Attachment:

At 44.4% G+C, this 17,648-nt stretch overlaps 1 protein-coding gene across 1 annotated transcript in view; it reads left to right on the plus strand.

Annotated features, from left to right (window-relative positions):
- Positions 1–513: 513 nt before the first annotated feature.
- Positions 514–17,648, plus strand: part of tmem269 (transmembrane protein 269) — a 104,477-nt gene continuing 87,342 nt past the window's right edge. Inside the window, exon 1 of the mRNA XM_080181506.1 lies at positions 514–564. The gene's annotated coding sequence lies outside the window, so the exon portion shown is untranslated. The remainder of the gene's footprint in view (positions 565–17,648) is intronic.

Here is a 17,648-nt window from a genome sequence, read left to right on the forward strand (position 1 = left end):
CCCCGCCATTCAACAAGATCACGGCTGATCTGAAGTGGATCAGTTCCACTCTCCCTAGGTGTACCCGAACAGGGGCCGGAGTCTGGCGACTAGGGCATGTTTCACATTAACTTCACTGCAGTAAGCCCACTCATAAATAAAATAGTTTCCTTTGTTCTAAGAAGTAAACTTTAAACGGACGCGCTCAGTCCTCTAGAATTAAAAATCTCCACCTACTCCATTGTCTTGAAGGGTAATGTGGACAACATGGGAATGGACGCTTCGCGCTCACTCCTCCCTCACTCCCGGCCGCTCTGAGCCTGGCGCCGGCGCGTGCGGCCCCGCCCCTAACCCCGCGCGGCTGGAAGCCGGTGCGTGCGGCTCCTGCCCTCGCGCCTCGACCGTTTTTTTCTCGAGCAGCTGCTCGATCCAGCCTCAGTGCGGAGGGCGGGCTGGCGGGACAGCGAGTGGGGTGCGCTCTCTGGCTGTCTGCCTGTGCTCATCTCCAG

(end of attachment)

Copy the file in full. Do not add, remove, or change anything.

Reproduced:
At 44.4% G+C, this 17,648-nt stretch overlaps 1 protein-coding gene across 1 annotated transcript in view; it reads left to right on the plus strand.

Annotated features, from left to right (window-relative positions):
- Positions 1–513: 513 nt before the first annotated feature.
- Positions 514–17,648, plus strand: part of tmem269 (transmembrane protein 269) — a 104,477-nt gene continuing 87,342 nt past the window's right edge. Inside the window, exon 1 of the mRNA XM_080181506.1 lies at positions 514–564. The gene's annotated coding sequence lies outside the window, so the exon portion shown is untranslated. The remainder of the gene's footprint in view (positions 565–17,648) is intronic.

Here is a 17,648-nt window from a genome sequence, read left to right on the forward strand (position 1 = left end):
CCCCGCCATTCAACAAGATCACGGCTGATCTGAAGTGGATCAGTTCCACTCTCCCTAGGTGTACCCGAACAGGGGCCGGAGTCTGGCGACTAGGGCATGTTTCACATTAACTTCACTGCAGTAAGCCCACTCATAAATAAAATAGTTTCCTTTGTTCTAAGAAGTAAACTTTAAACGGACGCGCTCAGTCCTCTAGAATTAAAAATCTCCACCTACTCCATTGTCTTGAAGGGTAATGTGGACAACATGGGAATGGACGCTTCGCGCTCACTCCTCCCTCACTCCCGGCCGCTCTGAGCCTGGCGCCGGCGCGTGCGGCCCCGCCCCTAACCCCGCGCGGCTGGAAGCCGGTGCGTGCGGCTCCTGCCCTCGCGCCTCGACCGTTTTTTTCTCGAGCAGCTGCTCGATCCAGCCTCAGTGCGGAGGGCGGGCTGGCGGGACAGCGAGTGGGGTGCGCTCTCTGGCTGTCTGCCTGTGCTCATCTCCAG